Near Rocky Gap in Bland County, Virginia — The American South (Mid-Atlantic)
A Noted Preacher
Erected 1999 by Department of Historic Resources. (Marker Number KC-2.)
Location. 37° 12.922′ N, 81° 5.658′ W. Marker is near Rocky Gap, Virginia, in Bland County. Marker is at the intersection of North Scenic Highway (U.S. 52) and Interstate 77, on the right when traveling south on North Scenic Highway. Touch for map. It is at the exit, on the west side of the highway. Marker is in this post office area: Rocky Gap VA 24366, United States of America.
Other nearby markers. At least 8 other markers are within 9 miles of this marker, measured as the crow flies. The Crooked Road (approx. 0.8 miles Andrew Davidson (approx. 6.8 miles away in West Virginia); Bluefield (approx. 7.9 miles away in West Virginia); Elizabeth Kee (approx. 7.9 miles away in West Virginia); West Virginia / Mercer County (approx. 8 miles away in West Virginia); Bland (approx. 8.1 miles away); Bluefield College (approx. 8.6 miles away); Bluefield State Teacherís College (approx. 8.6 miles away in West Virginia).
More about this marker. This marker replaces an earlier marker that had gone missing with the same number titled “A Great Preacher” which read, “Some miles to the east was born William Elbert Munsey, July 13, 1833, and near here he preached his first sermon. Ordained to the Methodist ministry in 1855, Munsey was a noted preacher in several States. He died, October 23, 1877.”
Also see . . . Sermons and Lectures by William Elbert Munsey, D.D. From the Introduction: “His methods were the reverse of the rhetoricianís—at the highest point of an extended, highly-wrought passage his words became the most familiar, and his finish was as natural as it was exquisite in the grace of homeliest speech. He had his audience prepared in a few moments by this simplicity of style for a new flight. No one could preach more sublimely upon the cross. On such occasions no one who ever heard him can forget the power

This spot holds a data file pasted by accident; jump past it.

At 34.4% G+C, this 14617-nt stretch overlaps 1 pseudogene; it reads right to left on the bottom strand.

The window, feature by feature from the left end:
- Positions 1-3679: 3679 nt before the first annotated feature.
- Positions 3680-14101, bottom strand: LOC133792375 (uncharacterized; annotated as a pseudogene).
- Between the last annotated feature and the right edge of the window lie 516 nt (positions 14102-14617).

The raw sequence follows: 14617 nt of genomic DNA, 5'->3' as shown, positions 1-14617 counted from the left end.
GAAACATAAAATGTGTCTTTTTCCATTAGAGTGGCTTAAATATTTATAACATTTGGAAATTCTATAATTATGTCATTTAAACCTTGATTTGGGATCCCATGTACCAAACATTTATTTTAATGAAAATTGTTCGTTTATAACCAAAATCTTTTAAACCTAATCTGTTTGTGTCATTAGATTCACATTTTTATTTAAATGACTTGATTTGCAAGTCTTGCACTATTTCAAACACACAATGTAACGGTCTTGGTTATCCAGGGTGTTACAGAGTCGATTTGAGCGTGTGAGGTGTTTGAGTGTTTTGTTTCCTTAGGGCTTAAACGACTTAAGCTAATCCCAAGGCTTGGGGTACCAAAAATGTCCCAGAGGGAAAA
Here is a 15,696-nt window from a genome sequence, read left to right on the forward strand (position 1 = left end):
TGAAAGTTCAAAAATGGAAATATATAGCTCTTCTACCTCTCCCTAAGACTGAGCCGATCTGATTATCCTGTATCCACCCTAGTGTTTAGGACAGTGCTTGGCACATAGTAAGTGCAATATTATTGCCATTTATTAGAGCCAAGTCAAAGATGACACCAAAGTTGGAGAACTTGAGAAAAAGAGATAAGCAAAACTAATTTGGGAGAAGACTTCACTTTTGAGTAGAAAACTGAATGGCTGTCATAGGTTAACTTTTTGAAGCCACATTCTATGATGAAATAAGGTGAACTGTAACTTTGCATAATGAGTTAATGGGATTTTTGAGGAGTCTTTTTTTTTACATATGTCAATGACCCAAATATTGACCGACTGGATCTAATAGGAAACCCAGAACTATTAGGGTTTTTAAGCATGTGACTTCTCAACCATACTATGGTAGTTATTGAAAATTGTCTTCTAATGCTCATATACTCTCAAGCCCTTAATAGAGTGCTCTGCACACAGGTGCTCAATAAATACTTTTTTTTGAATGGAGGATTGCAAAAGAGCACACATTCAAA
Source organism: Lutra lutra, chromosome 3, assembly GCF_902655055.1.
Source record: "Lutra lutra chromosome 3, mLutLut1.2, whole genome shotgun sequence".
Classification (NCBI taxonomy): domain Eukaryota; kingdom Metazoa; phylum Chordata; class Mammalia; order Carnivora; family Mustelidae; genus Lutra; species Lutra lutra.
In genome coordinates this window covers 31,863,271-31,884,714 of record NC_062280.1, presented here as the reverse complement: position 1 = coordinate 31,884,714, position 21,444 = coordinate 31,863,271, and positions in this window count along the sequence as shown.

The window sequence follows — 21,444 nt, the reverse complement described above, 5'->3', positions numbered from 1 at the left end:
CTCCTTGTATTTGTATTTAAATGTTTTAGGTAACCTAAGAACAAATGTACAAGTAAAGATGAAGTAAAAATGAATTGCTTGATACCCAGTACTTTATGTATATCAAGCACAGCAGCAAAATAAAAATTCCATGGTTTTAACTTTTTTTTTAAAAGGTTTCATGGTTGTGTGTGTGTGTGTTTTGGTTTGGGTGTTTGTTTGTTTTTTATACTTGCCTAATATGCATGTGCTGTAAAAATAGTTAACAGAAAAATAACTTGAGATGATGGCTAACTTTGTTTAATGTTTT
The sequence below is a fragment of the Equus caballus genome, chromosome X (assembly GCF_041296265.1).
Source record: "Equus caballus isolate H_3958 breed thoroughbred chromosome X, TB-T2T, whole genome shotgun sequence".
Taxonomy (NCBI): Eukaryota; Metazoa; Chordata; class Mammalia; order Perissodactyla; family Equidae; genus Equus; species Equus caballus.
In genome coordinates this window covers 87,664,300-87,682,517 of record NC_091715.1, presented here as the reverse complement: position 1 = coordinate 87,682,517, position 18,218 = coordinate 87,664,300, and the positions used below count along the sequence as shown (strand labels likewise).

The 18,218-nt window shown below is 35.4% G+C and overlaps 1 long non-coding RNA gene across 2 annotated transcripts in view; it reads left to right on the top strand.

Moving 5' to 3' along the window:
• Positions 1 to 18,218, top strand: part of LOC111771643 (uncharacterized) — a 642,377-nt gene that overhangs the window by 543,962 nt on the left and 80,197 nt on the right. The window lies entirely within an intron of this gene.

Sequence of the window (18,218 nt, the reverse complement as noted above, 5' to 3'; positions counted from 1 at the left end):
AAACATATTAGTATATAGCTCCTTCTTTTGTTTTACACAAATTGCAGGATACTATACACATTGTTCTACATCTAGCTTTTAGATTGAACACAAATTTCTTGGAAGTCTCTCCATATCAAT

“It is questionable to my mind if there lived any greater master of an audience, either in this country or England. Where he had longest preached there the largest crowds thronged to hear him. This must be considered the final test of oratory. At Marion, in Virginia, during the session of the Holston Conference, where he had often preached and was well-known, one might have walked upon the heads of the audience. Flumes were constructed, and ladies were shot by them into the house through its windows; the altar was filled with persons standing, and three individuals had seated themselves for the service, one on each side of the bookboard and one directly under it in front, in a half-bent posture.”
—Excerpt from letter to the editor printed in the New Orleans Christian Advocate on his death. (Submitted on July 20, 2011.)
Credits. This page was last revised on June 16, 2016. This page originally submitted on July 20, 2011, by J. J. Prats of Springfield, Virginia. This page has been viewed 427 times since then and 34 times this year. Photos: 1, 2, 3. submitted on July 20, 2011, by J. J. Prats of Springfield, Virginia.